wrong results when calling function twice #9

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fabianp opened this Issue May 15, 2012 · 19 comments

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fabianp commented May 15, 2012

running test/test_func.py


Line #    Mem usage  Increment   Line Contents
==============================================
     2                           @profile
     3                           def test_1():
     4      7.73 MB    0.00 MB       # .. will be called twice ..
     5      7.73 MB    0.00 MB       a = 2.
     6      7.73 MB    0.00 MB       b = 3
     7      7.61 MB   -0.12 MB       c = {}
     8      7.80 MB    0.19 MB       for i in range(1000):
     9      7.80 MB    0.00 MB           c[i] = 2
    10      7.80 MB    0.00 MB       c[0] = 2.

but correct results should be the same as calling the function once:


Line #    Mem usage  Increment   Line Contents
==============================================
     2                           @profile
     3                           def test_1():
     4      7.57 MB    0.00 MB       # .. will be called twice ..
     5      7.59 MB    0.02 MB       a = 2.
     6      7.59 MB    0.00 MB       b = 3
     7      7.59 MB    0.00 MB       c = {}
     8      7.73 MB    0.14 MB       for i in range(1000):
     9      7.73 MB    0.00 MB           c[i] = 2
    10      7.73 MB    0.00 MB       c[0] = 2.

I can confirm this behaviour. However I can't see how to solve this: either we just use the first run for usage, or we show both runs ? Showing the second run is maybe not the best though...

sjagoe commented May 15, 2013

There are cases where I wanted to see something like average (or total) increase in memory caused by a function that is called many times. I ended up hacking the code to dump each call's output to a file, and then manually trawled the file for the information I was looking for.

I think making it work for multiple calls would make memory_profiler far more useful. Two options to consider:

  • Show the total change per line (along with number of times the line was executed)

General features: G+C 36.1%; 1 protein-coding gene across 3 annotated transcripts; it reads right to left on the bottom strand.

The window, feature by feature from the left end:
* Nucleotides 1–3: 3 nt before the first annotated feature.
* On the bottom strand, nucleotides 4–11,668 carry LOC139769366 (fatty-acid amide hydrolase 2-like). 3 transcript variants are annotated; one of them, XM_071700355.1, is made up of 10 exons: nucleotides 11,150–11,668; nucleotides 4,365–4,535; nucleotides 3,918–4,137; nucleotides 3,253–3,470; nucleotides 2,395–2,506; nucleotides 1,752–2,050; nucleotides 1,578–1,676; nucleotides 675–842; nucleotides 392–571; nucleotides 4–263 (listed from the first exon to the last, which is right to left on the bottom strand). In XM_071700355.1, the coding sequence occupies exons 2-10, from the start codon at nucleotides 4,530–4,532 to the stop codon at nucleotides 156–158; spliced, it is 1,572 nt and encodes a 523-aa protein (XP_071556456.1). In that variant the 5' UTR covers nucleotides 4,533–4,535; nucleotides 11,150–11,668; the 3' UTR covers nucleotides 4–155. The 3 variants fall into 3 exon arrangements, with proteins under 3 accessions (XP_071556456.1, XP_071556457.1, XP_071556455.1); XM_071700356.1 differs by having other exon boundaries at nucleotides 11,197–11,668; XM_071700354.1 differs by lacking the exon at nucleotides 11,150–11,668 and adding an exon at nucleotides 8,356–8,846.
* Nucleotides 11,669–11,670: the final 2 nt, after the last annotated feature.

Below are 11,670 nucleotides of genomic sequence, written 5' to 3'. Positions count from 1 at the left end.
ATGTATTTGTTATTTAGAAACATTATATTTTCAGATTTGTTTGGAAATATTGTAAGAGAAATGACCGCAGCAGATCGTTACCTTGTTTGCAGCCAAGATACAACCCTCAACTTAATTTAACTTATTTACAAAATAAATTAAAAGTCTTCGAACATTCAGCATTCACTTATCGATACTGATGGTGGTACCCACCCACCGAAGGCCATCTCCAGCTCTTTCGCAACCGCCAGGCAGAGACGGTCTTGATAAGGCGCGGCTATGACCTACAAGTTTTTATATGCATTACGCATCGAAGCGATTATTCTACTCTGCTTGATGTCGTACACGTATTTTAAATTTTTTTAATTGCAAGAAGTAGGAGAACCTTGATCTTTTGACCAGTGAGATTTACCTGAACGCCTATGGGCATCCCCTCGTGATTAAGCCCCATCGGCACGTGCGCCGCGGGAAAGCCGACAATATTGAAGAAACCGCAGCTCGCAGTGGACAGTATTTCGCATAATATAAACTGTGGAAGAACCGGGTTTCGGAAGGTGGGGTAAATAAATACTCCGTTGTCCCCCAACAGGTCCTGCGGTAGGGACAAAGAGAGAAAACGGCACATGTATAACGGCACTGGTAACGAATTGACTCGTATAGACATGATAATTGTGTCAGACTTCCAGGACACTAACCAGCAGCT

• Show the average change per line, again along with the number of times it was executed.

For averaging, use the number of times a line was executed rather than the number of times the function was called.

bmu commented Oct 11, 2013

I was proposing memory_profiler on this stackoverflow question and the issue here came up.

Do you have any idea to what extend the results maybe influenced and when this bug will be fixed?

@bmu, the thing you have to remember about memory_profiler is that it just reads the /proc/#procid#/mem file before and after the operation, so that means that you can't actually guaranty that it's just measuring the memory consumption of your command. Maybe python does something in the background at the same time, which will influence the memory reading...

Owner

fabianp commented Oct 11, 2013

I'm with @mraspaud at this. At least for this example, results seem to stabilize:

In [1]: import numpy as np

In [2]: %load_ext memory_profiler

In [3]: for i in range(20):
   ...:     %memit np.zeros(1e7)
   ...: 
maximum of 1: 28.097656 MiB per loop
maximum of 1: 28.156250 MiB per loop
maximum of 1: 28.156250 MiB per loop
maximum of 1: 28.156250 MiB per loop
maximum of 1: 28.156250 MiB per loop
maximum of 1: 28.156250 MiB per loop
maximum of 1: 28.156250 MiB per loop
maximum of 1: 28.156250 MiB per loop
maximum of 1: 28.156250 MiB per loop
maximum of 1: 28.156250 MiB per loop
maximum of 1: 28.156250 MiB per loop
maximum of 1: 28.156250 MiB per loop
maximum of 1: 28.156250 MiB per loop
maximum of 1: 28.156250 MiB per loop
maximum of 1: 28.156250 MiB per loop
maximum of 1: 28.156250 MiB per loop
maximum of 1: 28.156250 MiB per loop
maximum of 1: 28.156250 MiB per loop
maximum of 1: 28.156250 MiB per loop
maximum of 1: 28.156250 MiB per loop

suggesting that either the results given by the OS are not 100% precise or that there is something going on in the background (garbage collector?) or that the behavior of malloc can varies between runs. And here I am way out of my comfort zone and probably saying stupid stuff, so if any one could shed light on this it would be of great help :-)

Contributor

ianozsvald commented Oct 24, 2013

Hi chaps. I have a related problem. In my case using %memit I'm not seeing the size of temporary objects, I'm seeing the size of the Python process. I was expecting to see the delta in the Python RSS size when memit is run (and if no new RAM is allocated then the result would be 0). I'm trying the same example as Fabian.

IPython 1.1.0 -- An enhanced Interactive Python.
...
In [1]: import numpy as np
In [2]: %load_ext memory_profiler
# Calling memit by itself reports the size of RSS (resident) RAM for this process 
#(this agrees with using "$ ps" at the command line)